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Inter-rater reliability of nursing home quality indicators in the U.S. / Mor, Vincent; Angelelli, Joseph; Jones, Richard; Roy, Jason; Moore, Terry; Morris, John.

In: BMC health services research, Vol. 3, 1, 04.11.2003, p. 1-13.

Research output: Contribution to journalArticle

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N2 - Background: In the US, Quality Indicators (QI's) profiling and comparing the performance of hospitals, health plans, nursing homes and physicians are routinely published for consumer review. We report the results of the largest study of inter-rater reliability done on nursing home assessments which generate the data used to derive publicly reported nursing home quality indicators. Methods: We sampled nursing homes in 6 states, selecting up to 30 residents per facility who were observed and assessed by research nurses on 100 clinical assessment elements contained in the Minimum Data Set (MDS) and compared these with the most recent assessment in the record done by facility nurses. Kappa statistics were generated for all data items and derived for 22 QI's over the entire sample and for each facility. Finally, facilities with many QI's with poor Kappa levels were compared to those with many QI's with excellent Kappa levels on selected characteristics. Results: A total of 462 facilities in 6 states were approached and 219 agreed to participate, yielding a response rate of 47.4%. A total of 5758 residents were included in the inter-rater reliability analyses, around 27.5 per facility. Patients resembled the traditional nursing home resident, only 43.9% were continent of urine and only 25.2% were rated as likely to be discharged within the next 30 days. Results of resident level comparative analyses reveal high inter-rater reliability levels (most items >.75). Using the research nurses as the "gold standard", we compared composite quality indicators based on their ratings with those based on facility nurses. All but two QI's have adequate Kappa levels and 4 QI's have average Kappa values in excess of .80. We found that 16% of participating facilities performed poorly (Kappa <.4) on more than 6 of the 22 QI's while 18% of facilities performed well (Kappa >.75) on 12 or more QI's. No facility characteristics were related to reliability of the data on which Qis are based. Conclusion: While a few QI's being used for public reporting have limited reliability as measured in US nursing homes today, the vast majority of QI's are measured reliably across the majority of nursing facilities. Although information about the average facility is reliable, how the public can identify those facilities whose data can be trusted and whose cannot remains a challenge.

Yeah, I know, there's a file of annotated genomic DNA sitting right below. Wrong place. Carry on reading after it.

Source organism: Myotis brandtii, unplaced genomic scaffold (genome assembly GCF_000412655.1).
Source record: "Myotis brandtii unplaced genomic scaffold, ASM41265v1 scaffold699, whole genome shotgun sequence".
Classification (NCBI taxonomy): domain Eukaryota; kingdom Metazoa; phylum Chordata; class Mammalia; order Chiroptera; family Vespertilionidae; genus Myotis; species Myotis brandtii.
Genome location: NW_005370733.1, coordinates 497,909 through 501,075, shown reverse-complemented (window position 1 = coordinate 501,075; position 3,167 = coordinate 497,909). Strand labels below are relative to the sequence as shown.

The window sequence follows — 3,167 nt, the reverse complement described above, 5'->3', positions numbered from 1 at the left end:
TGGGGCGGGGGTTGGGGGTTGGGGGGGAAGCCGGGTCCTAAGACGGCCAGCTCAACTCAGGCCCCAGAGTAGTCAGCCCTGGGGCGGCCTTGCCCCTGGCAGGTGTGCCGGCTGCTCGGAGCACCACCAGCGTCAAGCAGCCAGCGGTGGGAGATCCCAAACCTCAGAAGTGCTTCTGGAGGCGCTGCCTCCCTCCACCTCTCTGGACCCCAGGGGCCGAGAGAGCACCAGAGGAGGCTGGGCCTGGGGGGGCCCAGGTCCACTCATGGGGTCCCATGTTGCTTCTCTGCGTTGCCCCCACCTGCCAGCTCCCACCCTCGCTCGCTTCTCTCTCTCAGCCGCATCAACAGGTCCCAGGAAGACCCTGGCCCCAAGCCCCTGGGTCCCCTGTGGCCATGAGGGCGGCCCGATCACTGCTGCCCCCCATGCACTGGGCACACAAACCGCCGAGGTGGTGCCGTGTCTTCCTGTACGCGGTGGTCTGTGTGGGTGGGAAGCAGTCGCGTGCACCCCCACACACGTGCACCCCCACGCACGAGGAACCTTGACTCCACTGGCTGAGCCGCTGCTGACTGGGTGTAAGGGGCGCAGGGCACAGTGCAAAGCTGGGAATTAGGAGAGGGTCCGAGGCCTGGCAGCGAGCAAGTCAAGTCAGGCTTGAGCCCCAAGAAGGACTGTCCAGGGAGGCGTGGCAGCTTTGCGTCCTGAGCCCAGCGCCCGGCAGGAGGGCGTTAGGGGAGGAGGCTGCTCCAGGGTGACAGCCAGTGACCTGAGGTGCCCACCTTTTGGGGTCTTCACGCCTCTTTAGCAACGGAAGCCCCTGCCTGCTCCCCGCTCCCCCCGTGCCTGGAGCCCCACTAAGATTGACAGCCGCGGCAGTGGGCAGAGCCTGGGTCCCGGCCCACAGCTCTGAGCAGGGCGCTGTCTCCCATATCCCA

AB - Background: In the US, Quality Indicators (QI's) profiling and comparing the performance of hospitals, health plans, nursing homes and physicians are routinely published for consumer review. We report the results of the largest study of inter-rater reliability done on nursing home assessments which generate the data used to derive publicly reported nursing home quality indicators. Methods: We sampled nursing homes in 6 states, selecting up to 30 residents per facility who were observed and assessed by research nurses on 100 clinical assessment elements contained in the Minimum Data Set (MDS) and compared these with the most recent assessment in the record done by facility nurses. Kappa statistics were generated for all data items and derived for 22 QI's over the entire sample and for each facility. Finally, facilities with many QI's with poor Kappa levels were compared to those with many QI's with excellent Kappa levels on selected characteristics. Results: A total of 462 facilities in 6 states were approached and 219 agreed to participate, yielding a response rate of 47.4%. A total of 5758 residents were included in the inter-rater reliability analyses, around 27.5 per facility. Patients resembled the traditional nursing home resident, only 43.9% were continent of urine and only 25.2% were rated as likely to be discharged within the next 30 days. Results of resident level comparative analyses reveal high inter-rater reliability levels (most items >.75). Using the research nurses as the "gold standard", we compared composite quality indicators based on their ratings with those based on facility nurses. All but two QI's have adequate Kappa levels and 4 QI's have average Kappa values in excess of .80. We found that 16% of participating facilities performed poorly (Kappa <.4) on more than 6 of the 22 QI's while 18% of facilities performed well (Kappa >.75) on 12 or more QI's. No facility characteristics were related to reliability of the data on which Qis are based. Conclusion: While a few QI's being used for public reporting have limited reliability as measured in US nursing homes today, the vast majority of QI's are measured reliably across the majority of nursing facilities. Although information about the average facility is reliable, how the public can identify those facilities whose data can be trusted and whose cannot remains a challenge.